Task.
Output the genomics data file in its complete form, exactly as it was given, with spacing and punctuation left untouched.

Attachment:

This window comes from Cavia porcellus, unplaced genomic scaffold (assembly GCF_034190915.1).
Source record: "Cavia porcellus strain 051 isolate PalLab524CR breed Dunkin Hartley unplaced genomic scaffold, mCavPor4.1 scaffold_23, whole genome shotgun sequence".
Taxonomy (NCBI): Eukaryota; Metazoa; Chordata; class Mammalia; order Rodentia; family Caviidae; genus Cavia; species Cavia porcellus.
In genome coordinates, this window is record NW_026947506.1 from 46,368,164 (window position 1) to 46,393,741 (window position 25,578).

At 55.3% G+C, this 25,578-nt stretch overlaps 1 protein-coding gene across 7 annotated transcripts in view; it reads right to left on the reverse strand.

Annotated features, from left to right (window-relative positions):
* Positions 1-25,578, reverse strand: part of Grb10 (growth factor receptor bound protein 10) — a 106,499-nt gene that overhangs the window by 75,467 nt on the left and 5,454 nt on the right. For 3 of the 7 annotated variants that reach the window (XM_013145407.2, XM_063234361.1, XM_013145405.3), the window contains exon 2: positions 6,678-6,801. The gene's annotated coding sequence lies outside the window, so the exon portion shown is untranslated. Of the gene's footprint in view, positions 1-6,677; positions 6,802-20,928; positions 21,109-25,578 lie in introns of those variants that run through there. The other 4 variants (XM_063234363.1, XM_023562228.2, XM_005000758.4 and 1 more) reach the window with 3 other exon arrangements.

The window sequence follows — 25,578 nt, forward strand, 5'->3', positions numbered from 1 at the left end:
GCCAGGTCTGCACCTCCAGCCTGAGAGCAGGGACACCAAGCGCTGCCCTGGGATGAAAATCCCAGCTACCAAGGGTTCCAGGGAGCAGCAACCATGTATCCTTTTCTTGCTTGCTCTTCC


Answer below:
This window comes from Cavia porcellus, unplaced genomic scaffold (assembly GCF_034190915.1).
Source record: "Cavia porcellus strain 051 isolate PalLab524CR breed Dunkin Hartley unplaced genomic scaffold, mCavPor4.1 scaffold_23, whole genome shotgun sequence".
Taxonomy (NCBI): Eukaryota; Metazoa; Chordata; class Mammalia; order Rodentia; family Caviidae; genus Cavia; species Cavia porcellus.
In genome coordinates, this window is record NW_026947506.1 from 46,368,164 (window position 1) to 46,393,741 (window position 25,578).

At 55.3% G+C, this 25,578-nt stretch overlaps 1 protein-coding gene across 7 annotated transcripts in view; it reads right to left on the reverse strand.

Annotated features, from left to right (window-relative positions):
* Positions 1-25,578, reverse strand: part of Grb10 (growth factor receptor bound protein 10) — a 106,499-nt gene that overhangs the window by 75,467 nt on the left and 5,454 nt on the right. For 3 of the 7 annotated variants that reach the window (XM_013145407.2, XM_063234361.1, XM_013145405.3), the window contains exon 2: positions 6,678-6,801. The gene's annotated coding sequence lies outside the window, so the exon portion shown is untranslated. Of the gene's footprint in view, positions 1-6,677; positions 6,802-20,928; positions 21,109-25,578 lie in introns of those variants that run through there. The other 4 variants (XM_063234363.1, XM_023562228.2, XM_005000758.4 and 1 more) reach the window with 3 other exon arrangements.

The window sequence follows — 25,578 nt, forward strand, 5'->3', positions numbered from 1 at the left end:
GCCAGGTCTGCACCTCCAGCCTGAGAGCAGGGACACCAAGCGCTGCCCTGGGATGAAAATCCCAGCTACCAAGGGTTCCAGGGAGCAGCAACCATGTATCCTTTTCTTGCTTGCTCTTCC